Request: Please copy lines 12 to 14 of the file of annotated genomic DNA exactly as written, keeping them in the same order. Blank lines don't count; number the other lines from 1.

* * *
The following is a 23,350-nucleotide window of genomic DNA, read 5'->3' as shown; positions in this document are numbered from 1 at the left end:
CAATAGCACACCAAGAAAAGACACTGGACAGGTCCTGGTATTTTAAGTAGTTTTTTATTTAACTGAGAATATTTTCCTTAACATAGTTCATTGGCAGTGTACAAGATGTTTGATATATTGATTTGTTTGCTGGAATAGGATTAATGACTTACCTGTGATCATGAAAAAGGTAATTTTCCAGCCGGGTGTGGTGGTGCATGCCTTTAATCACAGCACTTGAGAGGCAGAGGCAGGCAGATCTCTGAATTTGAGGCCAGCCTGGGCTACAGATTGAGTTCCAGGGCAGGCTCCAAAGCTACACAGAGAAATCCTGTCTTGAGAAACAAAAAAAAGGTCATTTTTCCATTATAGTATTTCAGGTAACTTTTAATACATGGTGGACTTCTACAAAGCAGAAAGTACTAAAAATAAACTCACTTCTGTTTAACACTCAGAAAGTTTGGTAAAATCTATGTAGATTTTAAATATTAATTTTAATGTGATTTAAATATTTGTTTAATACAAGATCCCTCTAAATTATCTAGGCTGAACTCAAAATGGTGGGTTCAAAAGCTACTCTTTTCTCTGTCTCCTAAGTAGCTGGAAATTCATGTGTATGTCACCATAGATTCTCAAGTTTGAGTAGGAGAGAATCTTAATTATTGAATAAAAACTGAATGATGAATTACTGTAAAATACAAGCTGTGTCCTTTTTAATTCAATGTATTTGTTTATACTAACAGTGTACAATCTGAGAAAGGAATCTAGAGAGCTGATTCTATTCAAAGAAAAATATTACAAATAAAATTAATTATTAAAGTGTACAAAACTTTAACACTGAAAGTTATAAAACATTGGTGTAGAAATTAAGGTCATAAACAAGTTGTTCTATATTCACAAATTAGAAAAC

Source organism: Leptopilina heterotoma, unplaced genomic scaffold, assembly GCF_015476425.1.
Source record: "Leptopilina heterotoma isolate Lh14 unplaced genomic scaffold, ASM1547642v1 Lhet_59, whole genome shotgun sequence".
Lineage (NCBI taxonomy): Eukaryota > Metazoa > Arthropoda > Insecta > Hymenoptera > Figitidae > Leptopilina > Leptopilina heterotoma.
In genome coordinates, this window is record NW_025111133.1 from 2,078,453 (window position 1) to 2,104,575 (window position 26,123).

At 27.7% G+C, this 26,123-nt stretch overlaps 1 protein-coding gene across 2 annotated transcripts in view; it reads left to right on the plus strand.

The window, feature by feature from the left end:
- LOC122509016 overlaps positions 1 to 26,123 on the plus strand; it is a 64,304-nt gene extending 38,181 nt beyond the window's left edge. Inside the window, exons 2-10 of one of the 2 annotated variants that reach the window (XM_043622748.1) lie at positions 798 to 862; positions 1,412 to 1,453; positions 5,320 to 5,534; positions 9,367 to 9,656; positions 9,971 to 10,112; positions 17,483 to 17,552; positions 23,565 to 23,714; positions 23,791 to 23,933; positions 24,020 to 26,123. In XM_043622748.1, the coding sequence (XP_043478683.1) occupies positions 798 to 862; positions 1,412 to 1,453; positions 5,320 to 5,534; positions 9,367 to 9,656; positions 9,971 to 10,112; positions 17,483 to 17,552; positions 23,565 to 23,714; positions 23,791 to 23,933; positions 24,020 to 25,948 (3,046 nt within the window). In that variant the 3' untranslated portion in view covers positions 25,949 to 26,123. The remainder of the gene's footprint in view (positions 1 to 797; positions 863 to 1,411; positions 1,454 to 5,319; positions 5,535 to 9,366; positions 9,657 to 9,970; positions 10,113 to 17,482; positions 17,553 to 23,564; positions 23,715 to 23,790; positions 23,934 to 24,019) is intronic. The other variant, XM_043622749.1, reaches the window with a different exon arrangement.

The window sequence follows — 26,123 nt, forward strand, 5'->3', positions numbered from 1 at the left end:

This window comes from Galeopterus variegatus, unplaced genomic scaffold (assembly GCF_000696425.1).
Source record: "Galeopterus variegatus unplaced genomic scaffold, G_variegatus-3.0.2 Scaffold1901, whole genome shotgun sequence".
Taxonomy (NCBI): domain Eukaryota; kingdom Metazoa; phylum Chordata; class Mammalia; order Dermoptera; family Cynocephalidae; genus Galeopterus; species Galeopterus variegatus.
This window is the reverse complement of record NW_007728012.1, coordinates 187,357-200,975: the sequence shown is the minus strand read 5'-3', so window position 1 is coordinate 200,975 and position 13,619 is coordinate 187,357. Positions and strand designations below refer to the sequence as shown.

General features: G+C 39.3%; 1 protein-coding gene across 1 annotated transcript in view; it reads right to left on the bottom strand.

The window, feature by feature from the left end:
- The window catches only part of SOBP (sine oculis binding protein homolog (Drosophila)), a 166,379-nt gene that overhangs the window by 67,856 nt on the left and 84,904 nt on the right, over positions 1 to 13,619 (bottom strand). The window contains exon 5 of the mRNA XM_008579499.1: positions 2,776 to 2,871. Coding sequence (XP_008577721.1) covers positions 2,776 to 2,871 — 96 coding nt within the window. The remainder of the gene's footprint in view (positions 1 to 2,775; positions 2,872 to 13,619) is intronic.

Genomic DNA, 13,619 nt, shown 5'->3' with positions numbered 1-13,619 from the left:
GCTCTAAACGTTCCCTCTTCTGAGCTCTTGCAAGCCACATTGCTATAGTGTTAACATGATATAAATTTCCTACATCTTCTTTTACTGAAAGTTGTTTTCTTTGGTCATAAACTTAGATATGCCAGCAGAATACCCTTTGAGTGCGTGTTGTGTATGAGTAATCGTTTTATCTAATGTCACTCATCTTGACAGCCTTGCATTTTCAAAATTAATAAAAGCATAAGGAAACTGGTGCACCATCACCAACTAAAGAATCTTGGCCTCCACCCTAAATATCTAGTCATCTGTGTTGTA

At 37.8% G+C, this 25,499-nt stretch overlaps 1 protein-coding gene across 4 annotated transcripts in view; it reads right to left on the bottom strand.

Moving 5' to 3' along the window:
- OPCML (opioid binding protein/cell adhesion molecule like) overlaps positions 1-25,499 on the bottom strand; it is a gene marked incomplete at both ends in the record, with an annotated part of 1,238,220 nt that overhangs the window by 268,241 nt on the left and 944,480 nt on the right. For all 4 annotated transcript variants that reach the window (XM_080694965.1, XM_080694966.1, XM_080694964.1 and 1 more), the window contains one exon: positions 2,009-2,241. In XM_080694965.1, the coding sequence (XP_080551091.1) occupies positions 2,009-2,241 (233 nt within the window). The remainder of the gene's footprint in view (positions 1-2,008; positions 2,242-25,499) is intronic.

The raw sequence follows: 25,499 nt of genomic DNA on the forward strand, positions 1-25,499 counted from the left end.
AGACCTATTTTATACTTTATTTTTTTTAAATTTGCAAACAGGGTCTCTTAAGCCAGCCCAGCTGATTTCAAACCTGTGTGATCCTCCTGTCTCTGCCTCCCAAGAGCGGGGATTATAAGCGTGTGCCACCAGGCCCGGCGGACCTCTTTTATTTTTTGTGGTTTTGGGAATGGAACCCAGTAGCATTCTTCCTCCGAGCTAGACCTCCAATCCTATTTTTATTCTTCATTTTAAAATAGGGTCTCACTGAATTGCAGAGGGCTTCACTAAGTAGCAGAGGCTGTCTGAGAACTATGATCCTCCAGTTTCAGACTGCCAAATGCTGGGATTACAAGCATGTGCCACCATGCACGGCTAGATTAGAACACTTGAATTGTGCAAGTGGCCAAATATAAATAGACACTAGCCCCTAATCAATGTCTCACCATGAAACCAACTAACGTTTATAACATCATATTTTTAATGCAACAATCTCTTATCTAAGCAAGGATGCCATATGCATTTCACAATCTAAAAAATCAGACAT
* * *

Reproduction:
Source record: "Galeopterus variegatus unplaced genomic scaffold, G_variegatus-3.0.2 Scaffold1901, whole genome shotgun sequence".
Taxonomy (NCBI): domain Eukaryota; kingdom Metazoa; phylum Chordata; class Mammalia; order Dermoptera; family Cynocephalidae; genus Galeopterus; species Galeopterus variegatus.
This window is the reverse complement of record NW_007728012.1, coordinates 187,357-200,975: the sequence shown is the minus strand read 5'-3', so window position 1 is coordinate 200,975 and position 13,619 is coordinate 187,357. Positions and strand designations below refer to the sequence as shown.